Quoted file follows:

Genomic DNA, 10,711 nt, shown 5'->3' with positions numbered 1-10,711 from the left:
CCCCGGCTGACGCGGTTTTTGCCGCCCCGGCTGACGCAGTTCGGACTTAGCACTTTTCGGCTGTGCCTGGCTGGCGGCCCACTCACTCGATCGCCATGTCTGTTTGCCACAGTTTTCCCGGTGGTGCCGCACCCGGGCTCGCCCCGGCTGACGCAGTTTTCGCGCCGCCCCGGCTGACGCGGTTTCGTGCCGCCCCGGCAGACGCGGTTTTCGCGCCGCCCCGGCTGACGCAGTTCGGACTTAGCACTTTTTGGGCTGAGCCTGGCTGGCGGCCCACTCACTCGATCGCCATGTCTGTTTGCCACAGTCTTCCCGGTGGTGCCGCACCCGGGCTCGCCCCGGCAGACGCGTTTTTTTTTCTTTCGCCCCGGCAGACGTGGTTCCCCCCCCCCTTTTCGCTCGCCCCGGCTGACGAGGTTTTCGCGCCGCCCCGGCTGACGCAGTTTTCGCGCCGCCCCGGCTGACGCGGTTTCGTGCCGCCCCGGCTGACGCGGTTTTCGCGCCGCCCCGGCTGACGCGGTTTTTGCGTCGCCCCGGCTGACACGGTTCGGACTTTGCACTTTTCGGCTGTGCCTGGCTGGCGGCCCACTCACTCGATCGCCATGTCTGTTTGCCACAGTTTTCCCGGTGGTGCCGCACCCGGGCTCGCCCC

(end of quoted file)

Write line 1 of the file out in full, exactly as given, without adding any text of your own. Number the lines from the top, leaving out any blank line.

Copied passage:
Genomic DNA, 10,711 nt, shown 5'->3' with positions numbered 1-10,711 from the left: